SIX years of relentlessly rising prices have showered the oil industry with record profits even as whipsawing energy costs have left many Americans alternately furious and baffled.
Now that the roller coaster ride appears to be screeching to a halt, one corporate giant remains confident it can weather the slowdown and uncertainty better than its rivals.
“It’s not that we like lower prices, but our competitive advantage is more obvious to people in a low-price environment,” says Rex W. Tillerson, the chairman and chief executive of Exxon Mobil, the world’s largest, mightiest oil company. “But in a high-price environment, our competitive advantage has been quite evident as well.”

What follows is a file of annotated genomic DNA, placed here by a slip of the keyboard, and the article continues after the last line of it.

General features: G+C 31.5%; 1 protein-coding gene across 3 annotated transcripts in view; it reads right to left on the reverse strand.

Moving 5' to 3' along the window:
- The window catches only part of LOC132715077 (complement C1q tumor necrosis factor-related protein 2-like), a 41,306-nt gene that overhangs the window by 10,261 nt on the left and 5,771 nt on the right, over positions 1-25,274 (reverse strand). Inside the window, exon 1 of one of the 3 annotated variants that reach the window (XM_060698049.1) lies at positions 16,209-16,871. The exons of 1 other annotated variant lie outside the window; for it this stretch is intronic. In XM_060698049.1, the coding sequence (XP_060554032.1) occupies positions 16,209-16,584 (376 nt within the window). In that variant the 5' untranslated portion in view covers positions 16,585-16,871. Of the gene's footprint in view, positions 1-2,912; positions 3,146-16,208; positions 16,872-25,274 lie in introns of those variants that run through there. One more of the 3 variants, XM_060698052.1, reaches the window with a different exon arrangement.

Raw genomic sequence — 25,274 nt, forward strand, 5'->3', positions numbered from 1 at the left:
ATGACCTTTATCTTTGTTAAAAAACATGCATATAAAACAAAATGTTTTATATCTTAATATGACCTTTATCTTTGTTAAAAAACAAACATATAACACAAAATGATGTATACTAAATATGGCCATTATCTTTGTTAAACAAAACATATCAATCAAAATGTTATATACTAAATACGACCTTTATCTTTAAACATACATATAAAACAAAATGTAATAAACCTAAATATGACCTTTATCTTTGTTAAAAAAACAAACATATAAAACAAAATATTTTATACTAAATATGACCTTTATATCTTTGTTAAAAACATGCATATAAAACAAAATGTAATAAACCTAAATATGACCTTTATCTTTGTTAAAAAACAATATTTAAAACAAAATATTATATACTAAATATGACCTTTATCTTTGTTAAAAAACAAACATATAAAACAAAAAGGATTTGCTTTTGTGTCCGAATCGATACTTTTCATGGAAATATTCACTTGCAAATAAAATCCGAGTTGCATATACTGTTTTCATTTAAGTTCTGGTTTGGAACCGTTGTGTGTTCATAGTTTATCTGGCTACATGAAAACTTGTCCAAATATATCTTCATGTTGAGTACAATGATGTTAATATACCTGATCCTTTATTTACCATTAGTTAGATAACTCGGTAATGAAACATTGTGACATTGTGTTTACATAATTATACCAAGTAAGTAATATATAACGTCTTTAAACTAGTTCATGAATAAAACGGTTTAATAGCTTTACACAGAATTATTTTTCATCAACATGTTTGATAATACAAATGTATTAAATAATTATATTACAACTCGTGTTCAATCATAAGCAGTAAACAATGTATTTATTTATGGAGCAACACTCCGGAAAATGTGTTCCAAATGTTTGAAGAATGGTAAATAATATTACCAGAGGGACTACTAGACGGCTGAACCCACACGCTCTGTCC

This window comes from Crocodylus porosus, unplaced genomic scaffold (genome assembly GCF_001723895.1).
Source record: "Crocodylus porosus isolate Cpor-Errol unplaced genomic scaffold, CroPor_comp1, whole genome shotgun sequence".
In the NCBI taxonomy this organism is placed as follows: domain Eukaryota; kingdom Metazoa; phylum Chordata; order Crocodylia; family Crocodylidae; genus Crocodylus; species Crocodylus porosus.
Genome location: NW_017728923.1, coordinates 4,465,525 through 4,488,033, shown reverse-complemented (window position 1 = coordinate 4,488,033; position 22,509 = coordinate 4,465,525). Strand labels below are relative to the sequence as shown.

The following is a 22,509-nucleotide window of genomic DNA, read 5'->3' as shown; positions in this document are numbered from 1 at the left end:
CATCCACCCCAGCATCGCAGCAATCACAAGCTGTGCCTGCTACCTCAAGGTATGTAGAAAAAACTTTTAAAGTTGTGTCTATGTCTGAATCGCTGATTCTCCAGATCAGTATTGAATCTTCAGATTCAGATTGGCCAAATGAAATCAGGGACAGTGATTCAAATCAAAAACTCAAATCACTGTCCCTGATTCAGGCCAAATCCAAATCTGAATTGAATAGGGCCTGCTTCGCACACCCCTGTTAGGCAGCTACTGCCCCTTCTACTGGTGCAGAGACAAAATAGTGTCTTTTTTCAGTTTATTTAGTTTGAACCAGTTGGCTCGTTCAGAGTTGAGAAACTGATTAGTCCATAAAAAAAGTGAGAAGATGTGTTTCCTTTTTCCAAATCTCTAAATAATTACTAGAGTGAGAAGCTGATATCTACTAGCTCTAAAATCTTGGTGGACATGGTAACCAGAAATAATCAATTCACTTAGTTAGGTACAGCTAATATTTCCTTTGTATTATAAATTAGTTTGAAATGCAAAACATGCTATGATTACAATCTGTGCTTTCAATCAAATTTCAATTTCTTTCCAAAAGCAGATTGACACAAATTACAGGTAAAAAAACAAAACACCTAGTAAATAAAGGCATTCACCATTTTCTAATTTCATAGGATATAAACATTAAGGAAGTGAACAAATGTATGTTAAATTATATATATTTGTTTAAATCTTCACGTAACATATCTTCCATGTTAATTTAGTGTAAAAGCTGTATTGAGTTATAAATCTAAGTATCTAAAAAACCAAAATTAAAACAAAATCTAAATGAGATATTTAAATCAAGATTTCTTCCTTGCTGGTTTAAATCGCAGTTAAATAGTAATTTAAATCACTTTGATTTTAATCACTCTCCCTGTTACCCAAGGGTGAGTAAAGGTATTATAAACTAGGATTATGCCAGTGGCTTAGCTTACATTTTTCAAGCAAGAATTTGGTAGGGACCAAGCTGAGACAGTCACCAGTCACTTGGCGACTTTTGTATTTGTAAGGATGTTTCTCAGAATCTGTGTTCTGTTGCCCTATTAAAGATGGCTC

However undaunted Exxon feels, it’s still facing more complicated scenarios than mere price shifts. It’s straining to adjust to a host of potentially seismic issues that raise pointed questions about its long-term strategy. Oil reserves are harder to find, resource-rich ...